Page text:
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I have 4 18650 batteries and I want to make a battery pack of it. If all the batteries were new and had similar voltage/capacity I could easily charge them all together in parallel with my charger. However the batteries have about 10% difference in capacity so I need to charge them using a balance wire on each battery/cell.

My problem is this: I have 2 circuits that I came up on my mind (drawing below) in such a way that one circuit is for charging and the other for discharging. So how do I do the wiring in such a way that I can solder the wires to the batteries (spot weld) and have a DISCHARGE port (+ and -) and a CHARGE port (GND and cell 1, cell 2, cell 3 and cell 4)?

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    \$\begingroup\$ I don't think you want to be connecting two cells in parallel if they are not identical. A small difference in voltage could cause a large current to flow as one of the cells tries to charge the other one. \$\endgroup\$ Jan 18 at 23:10
  • \$\begingroup\$ @ElliotAlderson You are right, that's why I will choose 2 batteries that have the closest capacity to wire it in parallel. But I still dont know how to wire that battery to be able to charge and discharge at same time :( \$\endgroup\$ Jan 18 at 23:11
  • \$\begingroup\$ This is not my area of expertise but I think to be safe you should look for circuits that are specifically designed to manage the charging of series cells and the discharge of parallel cells. I don't think it is simply a matter of soldering some wires and a switch. \$\endgroup\$ Jan 18 at 23:26
  • \$\begingroup\$ With Lithium batteries this can result in a fire if not done correctly as @ElliotAlderson alludes to. With NiCd or NiMH worst case is you get a battery leak and a mess. (thinking in AA size terms). \$\endgroup\$
    – Aaron
    Jan 19 at 0:49
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Parallel charging works better then no balancer is needed. Just reduce the max CC for 3cell and the low cell will just charge up faster.

You may want to monitor the weak cell for low voltage or use as higher cutoff for low voltage as the imbalance will undercharge the weakest cell first if/when used in series.

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  • \$\begingroup\$ I accepeted your answer. One thing is not clear: should I parallel charge the batteries in series or should I parallel charge the batteries in parallel? \$\endgroup\$ Jan 20 at 13:15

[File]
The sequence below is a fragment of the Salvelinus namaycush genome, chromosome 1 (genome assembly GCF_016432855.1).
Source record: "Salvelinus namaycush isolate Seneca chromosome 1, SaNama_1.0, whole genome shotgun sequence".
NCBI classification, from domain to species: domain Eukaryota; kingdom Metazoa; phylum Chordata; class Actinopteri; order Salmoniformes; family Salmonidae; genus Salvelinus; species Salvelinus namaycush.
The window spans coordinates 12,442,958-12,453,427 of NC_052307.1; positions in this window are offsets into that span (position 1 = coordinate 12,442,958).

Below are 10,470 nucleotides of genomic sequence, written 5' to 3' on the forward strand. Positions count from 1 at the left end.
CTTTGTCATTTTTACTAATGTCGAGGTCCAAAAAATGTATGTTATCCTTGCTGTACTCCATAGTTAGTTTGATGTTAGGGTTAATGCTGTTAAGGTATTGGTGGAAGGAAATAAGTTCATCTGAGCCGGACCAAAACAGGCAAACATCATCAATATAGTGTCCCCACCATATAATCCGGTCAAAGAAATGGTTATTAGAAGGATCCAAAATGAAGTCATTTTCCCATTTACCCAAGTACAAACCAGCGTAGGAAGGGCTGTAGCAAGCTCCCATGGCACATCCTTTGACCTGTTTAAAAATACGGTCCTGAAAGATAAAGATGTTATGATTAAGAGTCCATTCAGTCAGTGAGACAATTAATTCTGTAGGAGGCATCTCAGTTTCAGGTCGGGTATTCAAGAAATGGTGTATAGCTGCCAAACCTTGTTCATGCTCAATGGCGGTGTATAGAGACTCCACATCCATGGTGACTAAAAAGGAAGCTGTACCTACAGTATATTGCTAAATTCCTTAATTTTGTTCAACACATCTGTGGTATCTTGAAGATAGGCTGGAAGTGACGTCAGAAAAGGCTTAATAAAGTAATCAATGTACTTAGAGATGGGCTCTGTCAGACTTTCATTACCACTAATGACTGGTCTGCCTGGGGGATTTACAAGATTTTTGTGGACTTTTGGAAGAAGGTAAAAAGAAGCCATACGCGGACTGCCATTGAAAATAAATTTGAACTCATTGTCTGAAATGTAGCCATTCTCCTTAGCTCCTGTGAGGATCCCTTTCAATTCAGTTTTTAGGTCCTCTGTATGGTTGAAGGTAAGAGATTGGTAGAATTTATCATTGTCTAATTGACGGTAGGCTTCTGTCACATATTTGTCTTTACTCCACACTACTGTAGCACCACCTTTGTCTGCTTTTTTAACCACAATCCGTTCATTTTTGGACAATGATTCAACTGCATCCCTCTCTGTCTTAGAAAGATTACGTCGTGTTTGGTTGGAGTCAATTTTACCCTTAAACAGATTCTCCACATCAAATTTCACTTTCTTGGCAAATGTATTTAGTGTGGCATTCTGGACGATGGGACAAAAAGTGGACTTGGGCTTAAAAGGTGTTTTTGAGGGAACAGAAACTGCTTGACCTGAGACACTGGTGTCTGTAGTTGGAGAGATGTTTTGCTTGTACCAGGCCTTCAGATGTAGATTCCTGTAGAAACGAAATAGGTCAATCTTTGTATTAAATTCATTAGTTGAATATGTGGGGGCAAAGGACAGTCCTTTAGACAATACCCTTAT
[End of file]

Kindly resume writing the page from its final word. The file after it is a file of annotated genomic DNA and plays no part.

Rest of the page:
• \$\begingroup\$ Use In parallel so that voltage is controlled equally and none exceed CV. Ideally the string should be matched <1% for each series cell by selection and don’t include weak cells. Or combine in an array of 2PxS \$\endgroup\$ Jan 20 at 15:45
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how do I do the wiring in such a way that I can solder the wires to the batteries (spot weld) and have a DISCHARGE port (+ and -) and a CHARGE port (GND and cell 1, cell 2, cell 3 and cell 4)?

Cells that are wired in parallel act like a single cell, so you don't need a different configuration for charge and discharge. Just fully charge each cell individually, then wire them for discharge. Try to arrange them for the smallest capacity difference between each pair.

If the cell pairs don't have equal capacity then one pair will discharge faster than the other. A PCM (Protection Circuit Module) will prevent either cell pair from over-discharge, as well as protecting against overcharging and short circuit.

For charging you can either treat the pack as 2 cells in series and include a balancer, or charge each pair separately with single cell chargers. If you charge the pairs separately then you don't need a balancer, but at least one charger must have its power input isolated from ground (eg. by using a separate mains power supply or an isolated DC/DC converter).

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  • \$\begingroup\$ I cant chage the wiring every single time I will charge the batteries and change the wiring again when I am gonna use the batteries. The batteries are gonna be encolsed in a case, so I need some wiring that is fixed. \$\endgroup\$ Jan 19 at 13:14
  • \$\begingroup\$ In your question you suggest having two different circuits for charging and discharging. If you have now decided to stick with one circuit (2S2P) that's good. Just charge each cell separately (on a single cell charger) before wiring them together, to make sure they are balanced initially. \$\endgroup\$ Jan 19 at 17:35

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